Key components of the iQuilt plan involve reducing or eliminating roads, making it harder to drive around the city but friendlier to walk. The Bushnell Park proposal calls for the elimination of Pulaski Circle. It would be converted to an intersection with a traffic signal.

The effort mirrors others in the city that would make Hartford more pedestrian friendly, and therefore more inviting to guests and new residents. The Hub of Hartford project seeks to remove the Interstate 84 viaduct in an effort to make the city less divided by the highway.

“For 40 or 50 years, we have made the driver king,” Suisman said. “We need to put Hartford on a road diet.”

The iQuilt project was borne out of Hartford’s cultural institutions, such as the Bushnell Center for Performing Arts. Separate studies in the last decade ranked Hartford as having some of the best cultural amenities in the country, but they are disjointed and don’t create a lot of traffic to other amenities in the city.

“The direction we are heading is to look for a partnership for placemaking,” said David Panagore, Hartford director of development services, “to make downtown Hartford the region’s living room.”

One of the iQuilt proposals is to brand the city under its namesake hart, which is another term for a deer. Signs would be put up around the city to better tie everything together.

The initiative includes several Hartwalks around the city. The proposal that includes extending Bushnell Park is for the Greenwalk, a path linking the city’s natural amenities from the Connecticut State Capitol to the Connecticut River.

Other Hartwalks could include a Redwalk for specific cultural stops and a Bluewalk for historic stops. Hartwalks can expand into Hartruns, designed paths for joggers; Hartrides for bicycles; and Hartwheels for buses.

Hartford has the groundwork to be a really inviting city, Biederman said, it just needs to take advantage of it. Large parks adjacent to state capitol buildings are few and far between, and Hartford needs to make better use of Bushnell Park.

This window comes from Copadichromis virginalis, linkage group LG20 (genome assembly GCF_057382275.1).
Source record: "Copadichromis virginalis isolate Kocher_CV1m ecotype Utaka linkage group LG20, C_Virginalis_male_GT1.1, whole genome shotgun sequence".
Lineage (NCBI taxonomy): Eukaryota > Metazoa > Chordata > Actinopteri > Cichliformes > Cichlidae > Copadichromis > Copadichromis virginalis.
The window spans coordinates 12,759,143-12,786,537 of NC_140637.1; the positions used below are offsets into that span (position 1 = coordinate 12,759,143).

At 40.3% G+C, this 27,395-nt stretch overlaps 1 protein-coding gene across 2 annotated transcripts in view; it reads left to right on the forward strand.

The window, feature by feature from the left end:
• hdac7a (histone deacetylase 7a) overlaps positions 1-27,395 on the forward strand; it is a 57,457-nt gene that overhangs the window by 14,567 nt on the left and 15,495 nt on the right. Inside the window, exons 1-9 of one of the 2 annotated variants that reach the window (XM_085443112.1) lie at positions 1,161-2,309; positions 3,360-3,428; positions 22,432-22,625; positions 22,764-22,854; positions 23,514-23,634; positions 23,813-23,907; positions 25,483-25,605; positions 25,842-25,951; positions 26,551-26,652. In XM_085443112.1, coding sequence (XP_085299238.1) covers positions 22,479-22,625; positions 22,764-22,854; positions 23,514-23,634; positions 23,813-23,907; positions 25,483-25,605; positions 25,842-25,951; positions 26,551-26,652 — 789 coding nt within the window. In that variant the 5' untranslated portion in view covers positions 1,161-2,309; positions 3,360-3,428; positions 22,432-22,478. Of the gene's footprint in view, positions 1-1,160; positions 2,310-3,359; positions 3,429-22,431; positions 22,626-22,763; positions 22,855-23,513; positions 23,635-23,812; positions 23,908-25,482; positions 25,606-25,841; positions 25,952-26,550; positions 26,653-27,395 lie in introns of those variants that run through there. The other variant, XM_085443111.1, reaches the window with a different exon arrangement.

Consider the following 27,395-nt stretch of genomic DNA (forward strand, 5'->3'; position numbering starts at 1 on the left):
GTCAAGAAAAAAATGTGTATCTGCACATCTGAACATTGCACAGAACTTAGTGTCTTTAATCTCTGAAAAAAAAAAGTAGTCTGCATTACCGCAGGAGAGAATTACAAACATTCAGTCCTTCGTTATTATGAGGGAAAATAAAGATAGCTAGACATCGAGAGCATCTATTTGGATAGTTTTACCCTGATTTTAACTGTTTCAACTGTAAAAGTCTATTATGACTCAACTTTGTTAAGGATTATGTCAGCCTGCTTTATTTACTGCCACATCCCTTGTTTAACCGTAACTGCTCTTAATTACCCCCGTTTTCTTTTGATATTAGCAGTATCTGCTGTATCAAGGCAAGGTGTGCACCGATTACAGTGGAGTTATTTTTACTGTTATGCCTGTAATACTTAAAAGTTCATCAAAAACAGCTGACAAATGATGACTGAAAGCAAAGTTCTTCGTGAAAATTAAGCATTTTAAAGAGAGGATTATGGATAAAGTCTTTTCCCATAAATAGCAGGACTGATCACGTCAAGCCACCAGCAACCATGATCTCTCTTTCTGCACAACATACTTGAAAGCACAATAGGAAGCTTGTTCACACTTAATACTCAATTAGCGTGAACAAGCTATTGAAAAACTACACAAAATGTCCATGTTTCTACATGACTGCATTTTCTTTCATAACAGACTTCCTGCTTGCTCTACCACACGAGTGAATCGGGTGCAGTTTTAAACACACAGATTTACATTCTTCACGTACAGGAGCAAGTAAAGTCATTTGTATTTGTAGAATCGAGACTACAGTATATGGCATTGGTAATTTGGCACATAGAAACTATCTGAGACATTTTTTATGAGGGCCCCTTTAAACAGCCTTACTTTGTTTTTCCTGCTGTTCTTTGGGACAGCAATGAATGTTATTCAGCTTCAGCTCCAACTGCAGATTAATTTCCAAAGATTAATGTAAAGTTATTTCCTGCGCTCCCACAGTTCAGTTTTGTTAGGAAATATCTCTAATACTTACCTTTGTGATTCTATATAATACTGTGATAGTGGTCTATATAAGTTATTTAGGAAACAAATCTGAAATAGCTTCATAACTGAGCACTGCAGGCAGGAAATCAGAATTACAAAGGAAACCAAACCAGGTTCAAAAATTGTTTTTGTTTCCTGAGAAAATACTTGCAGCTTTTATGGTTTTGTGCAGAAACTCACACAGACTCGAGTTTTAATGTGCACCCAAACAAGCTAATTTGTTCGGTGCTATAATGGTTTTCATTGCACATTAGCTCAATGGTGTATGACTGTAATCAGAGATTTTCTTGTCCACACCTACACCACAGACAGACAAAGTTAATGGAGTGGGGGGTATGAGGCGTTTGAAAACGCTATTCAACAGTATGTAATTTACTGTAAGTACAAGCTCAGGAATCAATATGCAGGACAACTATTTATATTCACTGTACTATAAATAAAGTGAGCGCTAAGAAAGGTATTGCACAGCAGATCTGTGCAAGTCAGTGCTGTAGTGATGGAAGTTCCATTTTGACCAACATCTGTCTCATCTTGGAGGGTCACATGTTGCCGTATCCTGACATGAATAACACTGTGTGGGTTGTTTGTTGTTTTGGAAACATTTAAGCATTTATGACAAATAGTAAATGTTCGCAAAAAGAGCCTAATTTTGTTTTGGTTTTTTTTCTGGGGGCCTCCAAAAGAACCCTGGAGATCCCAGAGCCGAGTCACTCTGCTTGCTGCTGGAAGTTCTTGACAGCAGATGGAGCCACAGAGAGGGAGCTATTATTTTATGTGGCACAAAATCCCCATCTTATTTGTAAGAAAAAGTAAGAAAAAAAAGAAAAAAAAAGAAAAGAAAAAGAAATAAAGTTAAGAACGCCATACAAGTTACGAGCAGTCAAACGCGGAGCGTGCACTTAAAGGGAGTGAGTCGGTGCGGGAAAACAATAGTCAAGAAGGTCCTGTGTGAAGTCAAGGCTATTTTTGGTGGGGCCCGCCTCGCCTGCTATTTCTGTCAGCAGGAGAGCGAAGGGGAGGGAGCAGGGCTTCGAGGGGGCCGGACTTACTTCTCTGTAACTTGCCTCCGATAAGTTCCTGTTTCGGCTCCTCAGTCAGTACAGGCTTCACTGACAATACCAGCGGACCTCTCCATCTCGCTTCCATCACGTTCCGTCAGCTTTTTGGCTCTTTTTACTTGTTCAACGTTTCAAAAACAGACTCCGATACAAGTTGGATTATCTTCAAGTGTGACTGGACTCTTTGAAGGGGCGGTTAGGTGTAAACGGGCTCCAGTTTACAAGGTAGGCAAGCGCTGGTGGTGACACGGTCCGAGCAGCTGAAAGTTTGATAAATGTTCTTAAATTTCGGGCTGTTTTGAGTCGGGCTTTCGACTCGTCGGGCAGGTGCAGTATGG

The iQuilt plan to uncover part of the underground Park River, that runs under the park, could work as long as there are attractions to bring people to the area, Biederman said.

Proposals for a park with a stream include relocating the 97-year-old carousel to the eastern edge of Bushnell Park; installing a permanent rink for skating in the winter and waterplay in the summer; and a public reading room.

“This should be a tremendous asset,” Biederman said. “It is worthwhile to spend money here.”

The iQuilt project in 2010 received a $250,000 grant from the National Endowment for the Arts to implement the plan, named one of the five best project proposals from that year. In May, the Hartford Foundation for Public Giving gave the project $400,000 for design and start-up support.

The iQuilt team has not estimated the total cost of the project, as many of the proposals are not finalized.

The key is to implement the proposals in various stages, not try to do everything at once, Suisman said. iQuilt is not a massive project such as the Connecticut Convention Center, but rather about doing small things to tie together what Hartford already has.

“No downtown is built in one project,” Suisman said.

Reprinted with permission of the Hartford Business Journal. To view other stories on this topic, search the Hartford Business Journal Archives at http://www.hartfordbusiness.com/archives.php.
| Last update: September 25, 2012 |